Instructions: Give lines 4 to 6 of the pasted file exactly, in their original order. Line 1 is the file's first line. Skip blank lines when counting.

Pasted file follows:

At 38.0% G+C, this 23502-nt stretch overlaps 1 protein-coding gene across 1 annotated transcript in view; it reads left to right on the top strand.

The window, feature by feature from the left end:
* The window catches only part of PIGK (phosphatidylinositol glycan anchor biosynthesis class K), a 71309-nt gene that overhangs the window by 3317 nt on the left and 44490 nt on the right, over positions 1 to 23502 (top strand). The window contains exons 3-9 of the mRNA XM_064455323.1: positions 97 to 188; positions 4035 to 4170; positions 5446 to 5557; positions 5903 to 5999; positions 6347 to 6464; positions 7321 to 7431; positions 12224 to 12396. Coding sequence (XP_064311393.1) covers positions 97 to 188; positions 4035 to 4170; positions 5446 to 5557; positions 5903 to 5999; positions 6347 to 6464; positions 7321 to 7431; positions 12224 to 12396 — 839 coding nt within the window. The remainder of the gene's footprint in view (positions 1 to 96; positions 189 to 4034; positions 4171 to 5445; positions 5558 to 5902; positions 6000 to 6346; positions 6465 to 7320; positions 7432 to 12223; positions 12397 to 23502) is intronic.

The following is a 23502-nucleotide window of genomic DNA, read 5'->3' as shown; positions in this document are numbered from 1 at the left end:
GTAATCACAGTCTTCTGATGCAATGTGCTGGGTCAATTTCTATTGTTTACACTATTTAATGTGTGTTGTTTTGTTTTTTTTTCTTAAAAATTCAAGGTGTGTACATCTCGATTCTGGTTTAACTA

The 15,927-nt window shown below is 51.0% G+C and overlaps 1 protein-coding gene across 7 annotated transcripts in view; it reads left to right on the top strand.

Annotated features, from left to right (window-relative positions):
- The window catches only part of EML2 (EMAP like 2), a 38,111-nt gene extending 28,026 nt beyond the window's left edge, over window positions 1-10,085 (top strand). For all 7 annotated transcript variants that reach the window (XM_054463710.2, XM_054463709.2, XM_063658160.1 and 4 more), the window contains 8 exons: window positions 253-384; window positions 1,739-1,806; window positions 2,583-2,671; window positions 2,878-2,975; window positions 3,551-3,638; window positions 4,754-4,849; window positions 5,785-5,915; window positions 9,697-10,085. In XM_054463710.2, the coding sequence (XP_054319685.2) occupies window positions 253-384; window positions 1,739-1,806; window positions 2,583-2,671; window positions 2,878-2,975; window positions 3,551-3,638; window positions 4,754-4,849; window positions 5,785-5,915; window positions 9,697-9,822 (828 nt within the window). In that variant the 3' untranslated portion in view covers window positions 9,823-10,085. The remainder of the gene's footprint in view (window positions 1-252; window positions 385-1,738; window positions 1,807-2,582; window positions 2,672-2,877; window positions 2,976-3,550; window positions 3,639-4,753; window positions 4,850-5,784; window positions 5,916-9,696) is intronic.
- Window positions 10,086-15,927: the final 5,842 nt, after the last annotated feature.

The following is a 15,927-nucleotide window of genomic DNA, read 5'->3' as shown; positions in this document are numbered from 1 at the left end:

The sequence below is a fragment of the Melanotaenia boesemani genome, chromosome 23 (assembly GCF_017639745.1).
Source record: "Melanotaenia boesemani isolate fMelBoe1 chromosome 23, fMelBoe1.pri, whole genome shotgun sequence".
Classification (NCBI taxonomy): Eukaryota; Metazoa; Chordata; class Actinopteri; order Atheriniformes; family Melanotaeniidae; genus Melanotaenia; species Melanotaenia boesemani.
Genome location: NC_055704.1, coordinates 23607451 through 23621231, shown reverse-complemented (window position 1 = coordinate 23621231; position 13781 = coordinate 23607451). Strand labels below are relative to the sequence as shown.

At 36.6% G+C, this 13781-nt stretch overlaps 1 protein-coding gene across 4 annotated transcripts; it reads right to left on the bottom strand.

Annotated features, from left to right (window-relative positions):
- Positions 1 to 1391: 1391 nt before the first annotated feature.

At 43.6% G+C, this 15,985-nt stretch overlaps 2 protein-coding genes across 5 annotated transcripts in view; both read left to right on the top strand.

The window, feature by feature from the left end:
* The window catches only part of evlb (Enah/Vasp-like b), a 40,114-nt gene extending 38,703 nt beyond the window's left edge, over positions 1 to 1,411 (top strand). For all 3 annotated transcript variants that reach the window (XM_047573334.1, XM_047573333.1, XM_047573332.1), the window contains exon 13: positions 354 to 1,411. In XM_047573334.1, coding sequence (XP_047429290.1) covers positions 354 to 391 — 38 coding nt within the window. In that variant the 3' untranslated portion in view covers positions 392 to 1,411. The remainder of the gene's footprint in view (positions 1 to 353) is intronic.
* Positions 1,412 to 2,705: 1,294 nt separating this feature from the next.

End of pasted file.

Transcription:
The following is a 23502-nucleotide window of genomic DNA, read 5'->3' as shown; positions in this document are numbered from 1 at the left end:
GTAATCACAGTCTTCTGATGCAATGTGCTGGGTCAATTTCTATTGTTTACACTATTTAATGTGTGTTGTTTTGTTTTTTTTTCTTAAAAATTCAAGGTGTGTACATCTCGATTCTGGTTTAACTA

The 15,927-nt window shown below is 51.0% G+C and overlaps 1 protein-coding gene across 7 annotated transcripts in view; it reads left to right on the top strand.